If you’ve ever wanted to run iOS apps on an Android device, six PhD students at Columbia University may be able to help.
They’ve created a piece of software called Cider (not to be confused with the other Cider software for OS X) which has bridged the gap between the two platforms by allowing Android-powered devices to run both domestic and foreign binaries – meaning both Android and iOS applications – on a single handset or tablet.
To do this, Cider copies the libraries and frameworks it needs to convince an iOS app’s code that it is running on Apple’s XNU kernel instead of Android’s Linux kernel.
A demo of this can be seen below:
The video above demonstrates the software in action on a Nexus 7. As you can see, iOS applications run side-by-side with Android software as if they were real, native Android apps. Unfortunately the performance seems to be pretty horrible at this point. Aside from the performance issues, there are a few other problems. iOS apps can’t access most hardware, such as the GPS, cellular connection or the camera. Apps that rely on these missing functions will have to work without them.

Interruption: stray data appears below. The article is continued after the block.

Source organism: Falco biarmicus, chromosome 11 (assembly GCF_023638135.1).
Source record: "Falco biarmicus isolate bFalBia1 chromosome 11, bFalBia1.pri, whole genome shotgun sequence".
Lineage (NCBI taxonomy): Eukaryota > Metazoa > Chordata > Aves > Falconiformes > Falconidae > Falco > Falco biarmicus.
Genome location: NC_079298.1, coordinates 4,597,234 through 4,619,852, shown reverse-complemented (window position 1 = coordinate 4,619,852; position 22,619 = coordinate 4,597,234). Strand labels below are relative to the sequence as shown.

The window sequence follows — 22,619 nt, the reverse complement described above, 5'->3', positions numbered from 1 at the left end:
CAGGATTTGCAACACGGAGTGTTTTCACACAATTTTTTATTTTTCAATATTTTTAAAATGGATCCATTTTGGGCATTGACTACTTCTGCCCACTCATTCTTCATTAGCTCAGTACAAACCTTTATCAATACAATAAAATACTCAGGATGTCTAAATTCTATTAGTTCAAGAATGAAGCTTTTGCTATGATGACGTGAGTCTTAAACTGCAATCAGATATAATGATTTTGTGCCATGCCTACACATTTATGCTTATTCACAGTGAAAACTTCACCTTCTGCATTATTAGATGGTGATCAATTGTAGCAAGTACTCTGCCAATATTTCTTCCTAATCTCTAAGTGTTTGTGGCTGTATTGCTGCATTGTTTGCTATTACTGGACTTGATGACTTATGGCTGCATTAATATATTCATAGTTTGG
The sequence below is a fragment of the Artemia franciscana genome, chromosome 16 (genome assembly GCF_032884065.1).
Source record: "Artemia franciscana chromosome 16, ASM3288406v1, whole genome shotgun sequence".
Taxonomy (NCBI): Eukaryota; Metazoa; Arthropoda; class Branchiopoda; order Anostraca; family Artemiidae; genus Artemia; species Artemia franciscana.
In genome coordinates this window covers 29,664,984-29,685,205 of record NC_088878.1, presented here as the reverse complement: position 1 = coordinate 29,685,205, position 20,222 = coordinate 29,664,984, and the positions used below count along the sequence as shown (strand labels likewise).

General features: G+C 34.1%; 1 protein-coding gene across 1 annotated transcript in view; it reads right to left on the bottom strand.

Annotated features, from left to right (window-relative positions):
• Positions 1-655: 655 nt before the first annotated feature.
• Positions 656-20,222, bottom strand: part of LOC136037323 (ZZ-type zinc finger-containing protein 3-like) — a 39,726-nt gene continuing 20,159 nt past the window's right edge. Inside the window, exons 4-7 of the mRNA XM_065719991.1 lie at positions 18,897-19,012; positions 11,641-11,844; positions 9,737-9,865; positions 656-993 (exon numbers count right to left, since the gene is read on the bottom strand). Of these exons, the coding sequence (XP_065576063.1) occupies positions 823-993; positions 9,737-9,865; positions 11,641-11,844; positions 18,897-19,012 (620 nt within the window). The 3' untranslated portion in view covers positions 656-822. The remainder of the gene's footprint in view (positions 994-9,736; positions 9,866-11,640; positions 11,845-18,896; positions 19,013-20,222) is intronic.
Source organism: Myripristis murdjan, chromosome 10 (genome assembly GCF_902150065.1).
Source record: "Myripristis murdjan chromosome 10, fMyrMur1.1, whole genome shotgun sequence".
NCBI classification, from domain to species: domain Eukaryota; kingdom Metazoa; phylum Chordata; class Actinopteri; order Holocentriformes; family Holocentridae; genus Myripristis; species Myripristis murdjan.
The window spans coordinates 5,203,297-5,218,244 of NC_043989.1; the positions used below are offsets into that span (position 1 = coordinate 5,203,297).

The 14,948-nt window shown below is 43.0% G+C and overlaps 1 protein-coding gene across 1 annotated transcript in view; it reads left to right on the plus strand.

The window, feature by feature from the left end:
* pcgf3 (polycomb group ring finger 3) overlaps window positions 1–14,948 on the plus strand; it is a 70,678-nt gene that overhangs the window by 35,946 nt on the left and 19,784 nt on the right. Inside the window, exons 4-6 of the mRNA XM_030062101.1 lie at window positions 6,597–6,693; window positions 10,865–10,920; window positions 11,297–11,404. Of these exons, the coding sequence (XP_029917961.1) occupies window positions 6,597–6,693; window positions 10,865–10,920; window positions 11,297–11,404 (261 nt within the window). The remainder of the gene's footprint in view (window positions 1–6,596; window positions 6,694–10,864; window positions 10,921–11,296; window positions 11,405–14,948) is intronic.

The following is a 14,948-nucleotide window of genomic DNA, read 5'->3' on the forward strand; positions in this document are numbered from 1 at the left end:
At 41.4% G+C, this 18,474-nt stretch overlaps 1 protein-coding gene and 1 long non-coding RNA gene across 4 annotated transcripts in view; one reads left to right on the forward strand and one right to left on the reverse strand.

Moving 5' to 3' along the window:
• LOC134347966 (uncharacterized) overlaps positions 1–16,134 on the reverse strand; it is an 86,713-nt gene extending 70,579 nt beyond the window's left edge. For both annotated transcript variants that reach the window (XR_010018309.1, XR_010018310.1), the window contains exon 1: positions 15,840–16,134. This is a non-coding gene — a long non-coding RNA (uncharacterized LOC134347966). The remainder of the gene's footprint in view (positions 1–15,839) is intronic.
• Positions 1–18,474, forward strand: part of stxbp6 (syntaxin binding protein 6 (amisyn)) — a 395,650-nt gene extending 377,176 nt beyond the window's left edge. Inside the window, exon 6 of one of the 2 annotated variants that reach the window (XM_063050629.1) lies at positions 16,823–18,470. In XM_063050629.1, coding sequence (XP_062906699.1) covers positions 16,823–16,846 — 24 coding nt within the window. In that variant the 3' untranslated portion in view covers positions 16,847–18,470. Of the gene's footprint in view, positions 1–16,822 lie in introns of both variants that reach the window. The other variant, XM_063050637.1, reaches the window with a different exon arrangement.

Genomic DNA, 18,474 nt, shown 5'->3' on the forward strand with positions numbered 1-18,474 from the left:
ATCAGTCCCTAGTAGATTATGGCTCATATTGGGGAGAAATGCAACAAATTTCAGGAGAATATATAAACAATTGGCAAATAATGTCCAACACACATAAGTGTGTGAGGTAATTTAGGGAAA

However the six students involved with the project — Jeremy Andrus, Alexander Van’t Hof, Naser AlDuaij, Christoffer Dall, Nicolas Viennot, and Jason Nieh – claim that they’re continuing to further develop the software, and hope to have a more advanced version for demonstration in the near future.
The full paper on the project can be read on the Columbia University website.